So this type of attack is really a thing of the past – right?

Posted in .NET Security, AuthorizationServer, IdentityServer, OAuth, OpenID Connect, Uncategorized, WebAPI | 3 Comments

IdentityServer v3 and Azure WebSites (and other Deployment Simplifications)

(applies to preview 1)

A common request for IdentityServer was being able to run on Azure WebSites (or other constrained deployment environments where you don’t have machine level access). This was never easy because our default implementations in v2 had a dependency on the Windows certificate store which is typically not available in those situations.

Note: A security token service is typically not a good candidate for shared / high density hosting – especially on a public cloud. There are certainly exceptions to that rule, e.g. for testing scenarios as well as private clouds – also – e.g. Azure WebSites do support modes where the machine is not shared between tenants.

1 Loading the signing key
IdSrv3 supports two modes for signing the identity token – either asymmetric using the default x.509 signing certificate or symmetric using the secret of the requesting client. In the latter case no certificates are needed at all for identity tokens.
Similar for access tokens – either you use the X.509 certificate and self contained tokens (JWTs) or you use reference tokens.

So IOW – if you want to get around X.509 certificates – you can. But quite frankly, for most situations asymmetric signatures are really what you want – so we made it much easier to deal with certificates in v3.

The heart of IdSrv3 is the ICoreSettings interface – on there you can find the GetSigningCertificate method from where you return an X509Certificate2. How you load that certificate is now totally up to you – from the certificate store, from a file, blob storage – or like in our test setup – from an embedded resource (we will actually add some helpers to simplify that in a later release). This gives you a fair bit of flexibility.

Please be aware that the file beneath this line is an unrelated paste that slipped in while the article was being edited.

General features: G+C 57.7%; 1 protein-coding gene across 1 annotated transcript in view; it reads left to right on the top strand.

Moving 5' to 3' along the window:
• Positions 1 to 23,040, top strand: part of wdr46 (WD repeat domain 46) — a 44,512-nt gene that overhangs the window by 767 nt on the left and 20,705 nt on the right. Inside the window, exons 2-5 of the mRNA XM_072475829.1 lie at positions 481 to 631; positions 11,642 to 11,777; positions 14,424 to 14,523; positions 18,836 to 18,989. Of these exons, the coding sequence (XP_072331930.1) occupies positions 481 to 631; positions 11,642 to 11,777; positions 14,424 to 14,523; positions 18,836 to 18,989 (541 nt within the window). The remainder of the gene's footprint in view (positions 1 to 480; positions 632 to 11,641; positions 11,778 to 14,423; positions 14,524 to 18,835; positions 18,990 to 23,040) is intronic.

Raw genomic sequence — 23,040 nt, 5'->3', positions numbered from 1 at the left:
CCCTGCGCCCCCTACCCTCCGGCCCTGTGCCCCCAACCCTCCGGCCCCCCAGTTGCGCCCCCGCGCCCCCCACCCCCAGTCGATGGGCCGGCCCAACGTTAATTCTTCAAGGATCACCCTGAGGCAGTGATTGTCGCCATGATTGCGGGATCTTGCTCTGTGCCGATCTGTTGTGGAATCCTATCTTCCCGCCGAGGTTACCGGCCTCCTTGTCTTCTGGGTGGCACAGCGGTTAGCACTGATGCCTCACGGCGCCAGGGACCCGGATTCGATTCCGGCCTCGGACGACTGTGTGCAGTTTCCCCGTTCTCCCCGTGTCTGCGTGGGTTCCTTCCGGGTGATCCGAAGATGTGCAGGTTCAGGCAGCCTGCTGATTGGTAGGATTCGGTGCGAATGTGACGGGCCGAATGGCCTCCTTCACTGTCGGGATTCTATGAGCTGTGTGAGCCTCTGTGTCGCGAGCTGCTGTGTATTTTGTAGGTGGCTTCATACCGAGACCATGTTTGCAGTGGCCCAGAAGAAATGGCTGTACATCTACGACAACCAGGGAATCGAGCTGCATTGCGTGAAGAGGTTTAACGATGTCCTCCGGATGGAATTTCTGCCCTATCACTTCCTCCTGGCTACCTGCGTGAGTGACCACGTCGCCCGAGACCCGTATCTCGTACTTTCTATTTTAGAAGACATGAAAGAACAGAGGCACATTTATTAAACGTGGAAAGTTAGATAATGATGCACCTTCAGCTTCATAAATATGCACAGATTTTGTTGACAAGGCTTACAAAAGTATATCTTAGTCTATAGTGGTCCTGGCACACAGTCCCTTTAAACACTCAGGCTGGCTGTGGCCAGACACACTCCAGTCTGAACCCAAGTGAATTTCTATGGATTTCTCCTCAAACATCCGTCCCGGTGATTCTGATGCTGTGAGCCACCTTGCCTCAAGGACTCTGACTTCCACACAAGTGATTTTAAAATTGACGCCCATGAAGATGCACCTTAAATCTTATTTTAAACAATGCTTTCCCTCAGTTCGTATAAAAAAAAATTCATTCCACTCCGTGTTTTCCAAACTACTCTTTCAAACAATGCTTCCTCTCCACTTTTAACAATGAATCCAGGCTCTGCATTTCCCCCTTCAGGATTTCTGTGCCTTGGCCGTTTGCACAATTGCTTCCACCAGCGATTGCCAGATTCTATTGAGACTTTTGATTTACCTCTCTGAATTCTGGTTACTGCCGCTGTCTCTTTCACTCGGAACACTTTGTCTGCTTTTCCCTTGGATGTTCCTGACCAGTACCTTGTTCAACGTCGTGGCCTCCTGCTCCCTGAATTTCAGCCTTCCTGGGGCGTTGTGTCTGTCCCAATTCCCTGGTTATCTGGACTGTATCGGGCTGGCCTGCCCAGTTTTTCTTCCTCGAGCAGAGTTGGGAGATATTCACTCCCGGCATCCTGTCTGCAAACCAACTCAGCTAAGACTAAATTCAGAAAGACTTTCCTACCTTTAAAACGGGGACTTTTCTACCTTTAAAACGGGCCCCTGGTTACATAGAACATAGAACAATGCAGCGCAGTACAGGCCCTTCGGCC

2 Public vs internal host name
In many (shared) hosting scenarios, your local machine name and the machine / DNS name that external parties will use is different. That could be due to CNAME settings, reverse proxies, load balancers and SSL termination. We added support for that in IdSrv v2 – and it was a bit painful since it was an afterthought. In v3 you can now specify the public host name on ICoreSettings (see above) – see here for an example. If you don’t specify anything here, we assume the value of the host header and SSL.

3 Managing deployment configuration
The above settings are all in code, so you might wonder how you maintain different “configurations” for different deployment scenarios.

One approach would be surely to load the variables from web.config and use config transforms during publishing. This will get very complicated very quickly. The current approach we use is to maintain several Katana startup files, one for each deployment environment. A lesser known feature of Katana is, that you can specify the startup class in web.config, e.g.:


      <add key=owin:AppStartup value=LocalTest />


..and then map the value LocalTest to a startup class in code:

[assembly: OwinStartup("LocalTest", typeof(…))]

You can then use config transforms to use the right startup class for your target environment, e.g.:


      <add key=owin:AppStartup





I hope the above changes make hosting and deployment easier in IdSrv3 – I you have any feedback please come to the github issue tracker and join the conversation!

Posted in ASP.NET, Azure, IdentityServer, Katana, OAuth, OpenID Connect, OWIN, WebAPI | Leave a comment